Thursday, January 28, 2010

Back to Zink

In our last episode, Christine was saying, "structure affects function, function affects structure." I say, "Nothing replaces good timing when it comes to a front cross."

Part of day three, we talked about jumping. Much of what was covered I'm familiar with. It was fun using trot bars and playing and jumping.

Later, when we were talking about indicators of lameness, Christine wanted to show lead change and how lead change can be an indicator of lameness. One of the problems I had with the exercises that we did was that too much could be explained away by bad timing of the handlers.

video

For example, the above exercise was to show lead change. Fin and I have done a bunch of these types of exercises and my timing was not terrible. A couple of handlers were late and so the dogs lead changes were late. It doesn't mean that my dog isn't lame but theirs was.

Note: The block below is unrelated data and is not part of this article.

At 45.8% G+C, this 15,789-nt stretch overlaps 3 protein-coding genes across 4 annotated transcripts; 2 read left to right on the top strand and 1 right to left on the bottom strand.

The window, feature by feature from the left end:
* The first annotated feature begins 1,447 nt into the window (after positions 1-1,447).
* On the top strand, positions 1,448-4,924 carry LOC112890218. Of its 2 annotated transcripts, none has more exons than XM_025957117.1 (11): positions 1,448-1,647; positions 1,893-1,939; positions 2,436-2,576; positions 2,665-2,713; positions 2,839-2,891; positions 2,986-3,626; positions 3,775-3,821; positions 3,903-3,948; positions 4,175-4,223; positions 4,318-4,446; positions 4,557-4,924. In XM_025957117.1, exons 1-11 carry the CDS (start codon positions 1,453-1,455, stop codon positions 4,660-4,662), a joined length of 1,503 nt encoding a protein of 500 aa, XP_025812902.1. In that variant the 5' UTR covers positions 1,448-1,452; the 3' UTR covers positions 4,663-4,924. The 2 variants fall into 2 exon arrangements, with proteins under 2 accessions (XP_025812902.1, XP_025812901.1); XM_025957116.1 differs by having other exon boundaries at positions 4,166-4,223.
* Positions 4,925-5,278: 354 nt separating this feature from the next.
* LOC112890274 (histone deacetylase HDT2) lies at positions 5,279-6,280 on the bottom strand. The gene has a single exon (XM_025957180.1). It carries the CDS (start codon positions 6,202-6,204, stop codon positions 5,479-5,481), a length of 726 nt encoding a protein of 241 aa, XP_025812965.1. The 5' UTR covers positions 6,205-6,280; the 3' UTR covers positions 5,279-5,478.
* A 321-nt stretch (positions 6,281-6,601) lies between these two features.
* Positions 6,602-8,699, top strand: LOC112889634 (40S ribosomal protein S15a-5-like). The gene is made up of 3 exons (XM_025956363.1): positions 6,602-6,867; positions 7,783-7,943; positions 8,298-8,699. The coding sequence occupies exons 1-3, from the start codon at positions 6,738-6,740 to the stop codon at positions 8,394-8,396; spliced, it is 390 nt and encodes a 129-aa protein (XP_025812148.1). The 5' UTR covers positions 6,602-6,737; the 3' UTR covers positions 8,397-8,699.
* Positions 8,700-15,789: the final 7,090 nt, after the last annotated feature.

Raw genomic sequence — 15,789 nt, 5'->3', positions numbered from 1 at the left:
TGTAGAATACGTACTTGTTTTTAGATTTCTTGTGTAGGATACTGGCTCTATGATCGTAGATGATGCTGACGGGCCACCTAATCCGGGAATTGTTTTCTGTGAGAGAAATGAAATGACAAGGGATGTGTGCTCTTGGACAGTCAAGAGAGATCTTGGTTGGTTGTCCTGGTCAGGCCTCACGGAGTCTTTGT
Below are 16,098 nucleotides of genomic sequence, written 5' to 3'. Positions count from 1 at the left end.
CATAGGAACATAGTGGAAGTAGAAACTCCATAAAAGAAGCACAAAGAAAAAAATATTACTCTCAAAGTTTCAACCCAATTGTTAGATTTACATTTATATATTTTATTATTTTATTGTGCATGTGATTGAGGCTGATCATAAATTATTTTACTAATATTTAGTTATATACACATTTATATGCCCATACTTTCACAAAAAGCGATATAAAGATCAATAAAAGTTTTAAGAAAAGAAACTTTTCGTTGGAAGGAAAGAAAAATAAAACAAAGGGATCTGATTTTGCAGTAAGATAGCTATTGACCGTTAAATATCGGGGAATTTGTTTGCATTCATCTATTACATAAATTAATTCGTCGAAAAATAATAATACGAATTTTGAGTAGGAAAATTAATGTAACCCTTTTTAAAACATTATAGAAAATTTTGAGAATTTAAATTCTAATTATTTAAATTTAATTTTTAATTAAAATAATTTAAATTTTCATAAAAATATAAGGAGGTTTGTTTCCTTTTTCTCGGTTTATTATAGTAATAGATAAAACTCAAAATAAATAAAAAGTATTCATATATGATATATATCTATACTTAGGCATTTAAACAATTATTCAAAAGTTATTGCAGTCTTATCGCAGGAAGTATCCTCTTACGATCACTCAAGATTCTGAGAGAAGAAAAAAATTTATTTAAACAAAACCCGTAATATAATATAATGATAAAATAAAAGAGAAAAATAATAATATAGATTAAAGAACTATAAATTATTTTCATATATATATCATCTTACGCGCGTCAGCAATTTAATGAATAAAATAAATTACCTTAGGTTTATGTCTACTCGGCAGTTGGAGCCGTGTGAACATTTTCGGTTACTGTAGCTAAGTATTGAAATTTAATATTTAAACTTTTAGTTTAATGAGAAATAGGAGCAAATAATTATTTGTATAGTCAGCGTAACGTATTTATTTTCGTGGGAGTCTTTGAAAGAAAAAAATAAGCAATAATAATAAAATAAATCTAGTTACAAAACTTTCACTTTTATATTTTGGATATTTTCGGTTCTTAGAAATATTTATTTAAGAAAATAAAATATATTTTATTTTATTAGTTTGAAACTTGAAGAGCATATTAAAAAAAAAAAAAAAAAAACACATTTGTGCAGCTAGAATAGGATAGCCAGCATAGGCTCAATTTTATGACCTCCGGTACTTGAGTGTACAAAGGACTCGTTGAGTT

Her point was that it was one indicator. If a dog is willing to lead with one leg but resists leading with the other that this should be looked into. I totally agree. But pure lead changing and the timing of that lead change can be attributed to other factors.

We had a Corgi that had a mystery limp. Limp seemed to move around from leg to leg, go away for a while, and then mysteriously come back. We did alot of stuff watching the dog walk, trot, and stand still. Then we put the dogs rear feet in corn starch and measured the stride. Lastly we had the dog spin.

Totally lame on right rear. The corn starch test was pretty cool. It was clear that one leg was not striding like the other. The twirl test showed the weakness.

One last area we covered was conditioning. I'll talk more about this next time.

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